But councils say they need long-term funding to do it.
Transport Secretary Grant Shapps has called on local authorities to build up the UK’s electric car charging infrastructure after data showed huge disparities in charger numbers around the country.
The figures, published last month by the Department for Transport (DfT) showed large numbers of charging points around cities such as London, Manchester and Bristol, but found far fewer charging points across swathes of the East Midlands and north-east England. According to the DfT, there are now more charging locations than petrol stations, but there are still more than 100 local authorities with fewer than 10 public charging devices per 100,000 inhabitants.
As a result, Shapps has written to councils, urging them to “take advantage of funding on offer” and increase their electric car charging infrastructure. He described gaps in the network as “disappointing” and asked councils to ensure drivers “don’t miss out”.
“Your postcode should play no part in how easy it is to use an electric car, and I’m determined electric vehicles become the new normal for drivers,” he said. “It’s good news there are now more charging locations than petrol stations, but the clear gaps in provision are disappointing. I urge local councils to take advantage of all the government support on offer to help ensure drivers in their area don’t miss out.
“To help increase the provision of charging locations, the government is offering grants for the installation of charge points on the street, at work and at home. We are also offering grants to lower the upfront cost of these cars so everyone is able to experience the benefits.”
At present, the government says it has a £5 million fund for on-street residential charge points, as well as funds for workplace charging points and home chargers, although these schemes do come with limitations. For example, the on-street charging point grants will only cover 75 percent of the “capital costs” of installation.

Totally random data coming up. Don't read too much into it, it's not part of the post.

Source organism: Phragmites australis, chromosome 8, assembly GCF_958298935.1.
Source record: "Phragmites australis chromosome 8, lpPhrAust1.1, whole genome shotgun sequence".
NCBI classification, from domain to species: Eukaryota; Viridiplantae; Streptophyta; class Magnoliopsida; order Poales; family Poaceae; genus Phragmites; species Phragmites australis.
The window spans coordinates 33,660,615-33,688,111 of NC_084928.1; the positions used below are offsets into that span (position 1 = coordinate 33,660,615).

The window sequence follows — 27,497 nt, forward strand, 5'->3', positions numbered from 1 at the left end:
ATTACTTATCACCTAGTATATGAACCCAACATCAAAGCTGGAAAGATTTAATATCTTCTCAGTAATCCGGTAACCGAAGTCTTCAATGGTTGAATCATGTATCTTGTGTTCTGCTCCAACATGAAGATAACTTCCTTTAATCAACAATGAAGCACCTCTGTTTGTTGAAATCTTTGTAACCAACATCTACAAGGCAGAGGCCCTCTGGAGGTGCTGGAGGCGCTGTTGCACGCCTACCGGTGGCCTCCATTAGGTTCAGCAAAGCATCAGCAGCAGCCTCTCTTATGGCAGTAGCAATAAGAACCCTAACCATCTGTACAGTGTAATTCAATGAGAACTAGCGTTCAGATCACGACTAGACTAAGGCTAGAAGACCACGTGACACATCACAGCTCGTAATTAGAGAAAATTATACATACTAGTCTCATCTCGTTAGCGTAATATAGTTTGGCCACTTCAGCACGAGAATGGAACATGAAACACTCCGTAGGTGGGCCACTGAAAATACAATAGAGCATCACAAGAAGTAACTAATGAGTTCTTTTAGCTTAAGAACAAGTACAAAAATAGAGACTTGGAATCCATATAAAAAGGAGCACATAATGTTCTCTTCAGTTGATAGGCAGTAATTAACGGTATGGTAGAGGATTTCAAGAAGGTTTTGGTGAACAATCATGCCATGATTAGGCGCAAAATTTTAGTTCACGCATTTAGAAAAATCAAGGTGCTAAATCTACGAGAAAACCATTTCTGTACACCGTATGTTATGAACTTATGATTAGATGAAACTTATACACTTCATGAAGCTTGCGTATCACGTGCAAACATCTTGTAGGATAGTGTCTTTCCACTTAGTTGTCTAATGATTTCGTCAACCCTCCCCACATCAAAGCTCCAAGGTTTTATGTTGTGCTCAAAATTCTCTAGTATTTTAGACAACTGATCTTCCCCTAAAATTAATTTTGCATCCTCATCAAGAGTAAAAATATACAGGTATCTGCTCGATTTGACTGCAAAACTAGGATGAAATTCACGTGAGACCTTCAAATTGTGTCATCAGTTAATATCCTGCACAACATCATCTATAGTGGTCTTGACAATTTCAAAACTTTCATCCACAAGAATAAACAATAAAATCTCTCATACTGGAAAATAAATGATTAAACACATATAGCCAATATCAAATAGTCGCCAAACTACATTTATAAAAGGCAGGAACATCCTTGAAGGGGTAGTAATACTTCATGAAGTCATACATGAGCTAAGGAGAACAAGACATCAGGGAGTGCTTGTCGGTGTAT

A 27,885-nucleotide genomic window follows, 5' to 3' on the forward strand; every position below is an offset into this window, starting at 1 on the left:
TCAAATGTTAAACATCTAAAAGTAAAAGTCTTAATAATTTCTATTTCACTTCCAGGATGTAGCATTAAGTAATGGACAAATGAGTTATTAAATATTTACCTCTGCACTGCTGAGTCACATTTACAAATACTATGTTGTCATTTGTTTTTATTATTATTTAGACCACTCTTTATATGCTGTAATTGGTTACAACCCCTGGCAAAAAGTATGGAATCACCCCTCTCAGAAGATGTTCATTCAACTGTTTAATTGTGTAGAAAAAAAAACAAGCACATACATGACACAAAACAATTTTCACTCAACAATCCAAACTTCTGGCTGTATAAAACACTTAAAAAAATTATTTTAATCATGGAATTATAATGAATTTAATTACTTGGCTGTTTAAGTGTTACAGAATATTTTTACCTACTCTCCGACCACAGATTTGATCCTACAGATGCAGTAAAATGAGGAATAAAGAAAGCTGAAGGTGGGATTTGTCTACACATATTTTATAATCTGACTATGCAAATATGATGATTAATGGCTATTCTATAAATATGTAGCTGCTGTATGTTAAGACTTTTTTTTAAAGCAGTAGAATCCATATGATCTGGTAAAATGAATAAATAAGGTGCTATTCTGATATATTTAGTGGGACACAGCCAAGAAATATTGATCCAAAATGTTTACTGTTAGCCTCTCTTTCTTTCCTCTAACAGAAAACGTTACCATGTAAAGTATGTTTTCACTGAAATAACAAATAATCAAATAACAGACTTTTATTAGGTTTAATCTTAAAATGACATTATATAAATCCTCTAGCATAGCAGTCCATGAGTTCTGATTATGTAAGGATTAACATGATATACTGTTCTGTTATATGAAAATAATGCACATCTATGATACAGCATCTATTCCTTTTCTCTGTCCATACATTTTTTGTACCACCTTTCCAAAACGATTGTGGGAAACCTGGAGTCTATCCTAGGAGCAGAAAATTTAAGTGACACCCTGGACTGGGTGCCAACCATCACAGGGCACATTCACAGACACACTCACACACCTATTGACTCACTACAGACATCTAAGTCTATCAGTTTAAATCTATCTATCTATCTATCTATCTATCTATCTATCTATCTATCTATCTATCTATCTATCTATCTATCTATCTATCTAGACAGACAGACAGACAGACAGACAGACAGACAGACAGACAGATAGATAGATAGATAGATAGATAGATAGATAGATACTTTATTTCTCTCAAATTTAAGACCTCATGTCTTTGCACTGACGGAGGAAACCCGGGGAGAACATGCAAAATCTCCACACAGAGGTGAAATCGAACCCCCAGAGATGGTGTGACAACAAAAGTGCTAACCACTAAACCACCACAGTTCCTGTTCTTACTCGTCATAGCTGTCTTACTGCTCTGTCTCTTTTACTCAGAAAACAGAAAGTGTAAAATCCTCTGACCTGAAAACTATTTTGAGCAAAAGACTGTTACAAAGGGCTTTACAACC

However, Cllr Darren Rodwell, the environment spokesman for the Local Government Association (LGA), which represents councils in England and Wales, said councils were “determined” to improve air quality, but needed “long-term funding” to make the necessary investments.
“Air pollution is a public health emergency and councils are increasingly focusing work on protecting their communities from the impact of harmful emissions,” he said. “Electric charging points are only a part of the solution. The availability of electric power points in public places will be driven by local markets and suitability for charging points as well as different needs for power supply infrastructure. Councils will work with businesses and residents on such issues, but all areas will respond in a way that suits local circumstances.
“Councils are determined to do more to improve air quality and reduce carbon emissions but a lack of long-term funding is a clear barrier to such investment. The next government needs to address this at the earliest opportunity.”